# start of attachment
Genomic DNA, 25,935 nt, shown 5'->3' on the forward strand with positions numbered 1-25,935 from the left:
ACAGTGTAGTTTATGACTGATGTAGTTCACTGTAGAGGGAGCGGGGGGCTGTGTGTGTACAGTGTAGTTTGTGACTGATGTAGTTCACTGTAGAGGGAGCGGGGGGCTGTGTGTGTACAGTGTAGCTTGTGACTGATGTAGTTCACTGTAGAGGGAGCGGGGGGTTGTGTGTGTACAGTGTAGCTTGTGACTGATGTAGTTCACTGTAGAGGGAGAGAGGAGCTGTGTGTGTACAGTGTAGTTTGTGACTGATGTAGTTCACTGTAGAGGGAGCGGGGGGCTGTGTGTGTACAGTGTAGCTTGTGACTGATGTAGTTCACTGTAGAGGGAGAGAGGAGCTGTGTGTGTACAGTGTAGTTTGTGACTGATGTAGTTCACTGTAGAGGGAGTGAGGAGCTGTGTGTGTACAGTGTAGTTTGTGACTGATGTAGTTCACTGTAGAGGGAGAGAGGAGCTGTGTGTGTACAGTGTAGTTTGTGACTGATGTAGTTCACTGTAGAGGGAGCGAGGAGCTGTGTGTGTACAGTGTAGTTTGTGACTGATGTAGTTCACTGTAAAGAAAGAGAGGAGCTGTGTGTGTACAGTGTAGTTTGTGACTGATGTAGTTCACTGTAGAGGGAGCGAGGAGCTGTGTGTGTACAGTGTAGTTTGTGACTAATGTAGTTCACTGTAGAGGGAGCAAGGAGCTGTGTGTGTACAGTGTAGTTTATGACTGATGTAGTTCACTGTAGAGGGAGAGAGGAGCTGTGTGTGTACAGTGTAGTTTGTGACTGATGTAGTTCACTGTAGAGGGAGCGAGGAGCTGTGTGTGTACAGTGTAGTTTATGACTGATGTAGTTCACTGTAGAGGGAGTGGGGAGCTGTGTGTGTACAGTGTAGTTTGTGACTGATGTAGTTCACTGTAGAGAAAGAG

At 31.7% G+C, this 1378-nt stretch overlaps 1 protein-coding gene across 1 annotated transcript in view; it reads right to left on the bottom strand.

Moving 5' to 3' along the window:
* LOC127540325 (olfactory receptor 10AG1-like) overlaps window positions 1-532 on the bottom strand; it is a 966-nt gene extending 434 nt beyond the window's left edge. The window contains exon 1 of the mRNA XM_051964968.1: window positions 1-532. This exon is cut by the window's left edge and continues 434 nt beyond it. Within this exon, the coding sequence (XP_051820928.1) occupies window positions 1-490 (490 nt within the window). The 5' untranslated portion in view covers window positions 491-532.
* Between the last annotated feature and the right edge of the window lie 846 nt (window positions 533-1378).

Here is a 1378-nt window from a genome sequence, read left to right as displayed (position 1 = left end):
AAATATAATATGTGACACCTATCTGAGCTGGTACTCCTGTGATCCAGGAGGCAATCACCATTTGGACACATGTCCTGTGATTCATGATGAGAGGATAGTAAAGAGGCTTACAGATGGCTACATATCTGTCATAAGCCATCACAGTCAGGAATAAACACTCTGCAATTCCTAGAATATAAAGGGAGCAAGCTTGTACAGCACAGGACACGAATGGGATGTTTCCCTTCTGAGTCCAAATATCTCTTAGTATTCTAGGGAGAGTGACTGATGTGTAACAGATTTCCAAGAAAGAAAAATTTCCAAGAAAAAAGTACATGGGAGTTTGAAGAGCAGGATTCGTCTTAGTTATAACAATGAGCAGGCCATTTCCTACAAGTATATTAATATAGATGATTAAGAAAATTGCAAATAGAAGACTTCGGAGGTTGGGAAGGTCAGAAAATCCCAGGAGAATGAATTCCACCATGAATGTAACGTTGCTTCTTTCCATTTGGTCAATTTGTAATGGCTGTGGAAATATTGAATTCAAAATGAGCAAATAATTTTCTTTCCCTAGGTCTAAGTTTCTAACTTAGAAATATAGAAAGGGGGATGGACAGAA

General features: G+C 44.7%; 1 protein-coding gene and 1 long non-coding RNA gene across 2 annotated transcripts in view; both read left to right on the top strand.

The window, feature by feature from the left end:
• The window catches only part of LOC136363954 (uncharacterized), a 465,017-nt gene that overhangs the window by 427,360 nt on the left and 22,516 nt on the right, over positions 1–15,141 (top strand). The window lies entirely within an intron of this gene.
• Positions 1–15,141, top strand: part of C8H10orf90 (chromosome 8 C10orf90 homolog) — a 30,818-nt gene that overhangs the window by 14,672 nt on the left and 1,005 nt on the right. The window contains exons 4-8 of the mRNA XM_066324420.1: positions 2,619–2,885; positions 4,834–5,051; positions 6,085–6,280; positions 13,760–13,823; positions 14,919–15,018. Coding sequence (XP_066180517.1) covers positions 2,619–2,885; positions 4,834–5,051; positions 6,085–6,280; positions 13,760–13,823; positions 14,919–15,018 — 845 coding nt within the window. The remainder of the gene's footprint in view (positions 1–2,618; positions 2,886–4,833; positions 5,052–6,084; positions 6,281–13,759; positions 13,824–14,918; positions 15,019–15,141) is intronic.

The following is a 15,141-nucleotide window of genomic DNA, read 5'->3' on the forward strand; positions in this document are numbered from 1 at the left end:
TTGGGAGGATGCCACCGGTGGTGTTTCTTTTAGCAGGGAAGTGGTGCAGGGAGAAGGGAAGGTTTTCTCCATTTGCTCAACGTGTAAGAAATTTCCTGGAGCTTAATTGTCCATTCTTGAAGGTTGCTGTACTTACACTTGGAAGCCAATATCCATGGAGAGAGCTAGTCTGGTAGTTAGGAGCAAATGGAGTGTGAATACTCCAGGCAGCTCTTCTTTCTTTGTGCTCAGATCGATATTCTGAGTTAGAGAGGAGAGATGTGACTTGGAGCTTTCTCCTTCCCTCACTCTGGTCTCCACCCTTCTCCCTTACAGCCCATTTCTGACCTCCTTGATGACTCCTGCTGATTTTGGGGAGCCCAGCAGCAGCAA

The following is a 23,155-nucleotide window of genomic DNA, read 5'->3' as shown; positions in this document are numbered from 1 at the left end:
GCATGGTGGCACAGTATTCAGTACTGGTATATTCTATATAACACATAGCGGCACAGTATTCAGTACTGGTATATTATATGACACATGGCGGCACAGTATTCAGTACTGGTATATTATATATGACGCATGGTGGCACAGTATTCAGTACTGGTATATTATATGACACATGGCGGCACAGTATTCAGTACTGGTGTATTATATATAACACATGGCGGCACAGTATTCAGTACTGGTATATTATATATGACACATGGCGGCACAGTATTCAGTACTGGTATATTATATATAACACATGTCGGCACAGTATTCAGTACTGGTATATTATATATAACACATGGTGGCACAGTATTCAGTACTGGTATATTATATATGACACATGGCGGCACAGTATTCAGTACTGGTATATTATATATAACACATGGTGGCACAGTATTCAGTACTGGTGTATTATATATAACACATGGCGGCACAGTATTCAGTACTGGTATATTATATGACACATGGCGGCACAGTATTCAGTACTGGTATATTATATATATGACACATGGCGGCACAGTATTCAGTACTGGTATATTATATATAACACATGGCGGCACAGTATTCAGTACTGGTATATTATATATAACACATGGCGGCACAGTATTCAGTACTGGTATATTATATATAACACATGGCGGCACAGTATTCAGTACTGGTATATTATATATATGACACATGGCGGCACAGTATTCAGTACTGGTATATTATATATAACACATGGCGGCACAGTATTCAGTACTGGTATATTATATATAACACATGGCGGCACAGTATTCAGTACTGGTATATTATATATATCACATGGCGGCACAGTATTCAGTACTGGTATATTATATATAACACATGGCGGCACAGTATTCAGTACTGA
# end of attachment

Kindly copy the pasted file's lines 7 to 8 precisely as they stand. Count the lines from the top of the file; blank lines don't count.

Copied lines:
Here is a 1378-nt window from a genome sequence, read left to right as displayed (position 1 = left end):
AAATATAATATGTGACACCTATCTGAGCTGGTACTCCTGTGATCCAGGAGGCAATCACCATTTGGACACATGTCCTGTGATTCATGATGAGAGGATAGTAAAGAGGCTTACAGATGGCTACATATCTGTCATAAGCCATCACAGTCAGGAATAAACACTCTGCAATTCCTAGAATATAAAGGGAGCAAGCTTGTACAGCACAGGACACGAATGGGATGTTTCCCTTCTGAGTCCAAATATCTCTTAGTATTCTAGGGAGAGTGACTGATGTGTAACAGATTTCCAAGAAAGAAAAATTTCCAAGAAAAAAGTACATGGGAGTTTGAAGAGCAGGATTCGTCTTAGTTATAACAATGAGCAGGCCATTTCCTACAAGTATATTAATATAGATGATTAAGAAAATTGCAAATAGAAGACTTCGGAGGTTGGGAAGGTCAGAAAATCCCAGGAGAATGAATTCCACCATGAATGTAACGTTGCTTCTTTCCATTTGGTCAATTTGTAATGGCTGTGGAAATATTGAATTCAAAATGAGCAAATAATTTTCTTTCCCTAGGTCTAAGTTTCTAACTTAGAAATATAGAAAGGGGGATGGACAGAA